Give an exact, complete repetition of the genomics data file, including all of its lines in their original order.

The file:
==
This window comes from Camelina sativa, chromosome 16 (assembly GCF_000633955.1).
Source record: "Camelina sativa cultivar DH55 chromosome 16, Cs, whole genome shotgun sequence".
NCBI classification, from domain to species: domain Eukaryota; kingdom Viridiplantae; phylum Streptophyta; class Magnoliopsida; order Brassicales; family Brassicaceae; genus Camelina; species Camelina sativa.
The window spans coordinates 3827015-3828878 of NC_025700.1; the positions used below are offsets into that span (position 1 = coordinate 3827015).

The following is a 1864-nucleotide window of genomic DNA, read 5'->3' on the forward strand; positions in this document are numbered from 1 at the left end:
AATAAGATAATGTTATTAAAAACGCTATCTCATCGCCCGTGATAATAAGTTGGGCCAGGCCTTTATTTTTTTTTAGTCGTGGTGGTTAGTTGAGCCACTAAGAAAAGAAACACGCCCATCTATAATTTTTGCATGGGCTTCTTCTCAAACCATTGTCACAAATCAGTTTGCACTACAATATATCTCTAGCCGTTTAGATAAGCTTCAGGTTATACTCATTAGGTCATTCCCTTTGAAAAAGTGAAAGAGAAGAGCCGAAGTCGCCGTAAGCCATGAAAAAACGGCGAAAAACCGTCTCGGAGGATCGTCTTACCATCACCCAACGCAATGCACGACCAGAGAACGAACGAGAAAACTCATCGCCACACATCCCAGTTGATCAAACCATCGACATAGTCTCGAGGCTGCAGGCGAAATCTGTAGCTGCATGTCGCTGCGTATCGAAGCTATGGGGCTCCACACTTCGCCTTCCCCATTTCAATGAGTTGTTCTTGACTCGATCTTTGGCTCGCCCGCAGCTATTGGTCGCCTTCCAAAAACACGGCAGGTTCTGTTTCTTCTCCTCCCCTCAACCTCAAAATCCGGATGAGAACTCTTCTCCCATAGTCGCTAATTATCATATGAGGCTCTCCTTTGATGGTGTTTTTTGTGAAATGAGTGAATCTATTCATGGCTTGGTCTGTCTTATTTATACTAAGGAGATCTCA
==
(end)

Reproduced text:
This window comes from Camelina sativa, chromosome 16 (assembly GCF_000633955.1).
Source record: "Camelina sativa cultivar DH55 chromosome 16, Cs, whole genome shotgun sequence".
NCBI classification, from domain to species: domain Eukaryota; kingdom Viridiplantae; phylum Streptophyta; class Magnoliopsida; order Brassicales; family Brassicaceae; genus Camelina; species Camelina sativa.
The window spans coordinates 3827015-3828878 of NC_025700.1; the positions used below are offsets into that span (position 1 = coordinate 3827015).

The following is a 1864-nucleotide window of genomic DNA, read 5'->3' on the forward strand; positions in this document are numbered from 1 at the left end:
AATAAGATAATGTTATTAAAAACGCTATCTCATCGCCCGTGATAATAAGTTGGGCCAGGCCTTTATTTTTTTTTAGTCGTGGTGGTTAGTTGAGCCACTAAGAAAAGAAACACGCCCATCTATAATTTTTGCATGGGCTTCTTCTCAAACCATTGTCACAAATCAGTTTGCACTACAATATATCTCTAGCCGTTTAGATAAGCTTCAGGTTATACTCATTAGGTCATTCCCTTTGAAAAAGTGAAAGAGAAGAGCCGAAGTCGCCGTAAGCCATGAAAAAACGGCGAAAAACCGTCTCGGAGGATCGTCTTACCATCACCCAACGCAATGCACGACCAGAGAACGAACGAGAAAACTCATCGCCACACATCCCAGTTGATCAAACCATCGACATAGTCTCGAGGCTGCAGGCGAAATCTGTAGCTGCATGTCGCTGCGTATCGAAGCTATGGGGCTCCACACTTCGCCTTCCCCATTTCAATGAGTTGTTCTTGACTCGATCTTTGGCTCGCCCGCAGCTATTGGTCGCCTTCCAAAAACACGGCAGGTTCTGTTTCTTCTCCTCCCCTCAACCTCAAAATCCGGATGAGAACTCTTCTCCCATAGTCGCTAATTATCATATGAGGCTCTCCTTTGATGGTGTTTTTTGTGAAATGAGTGAATCTATTCATGGCTTGGTCTGTCTTATTTATACTAAGGAGATCTCA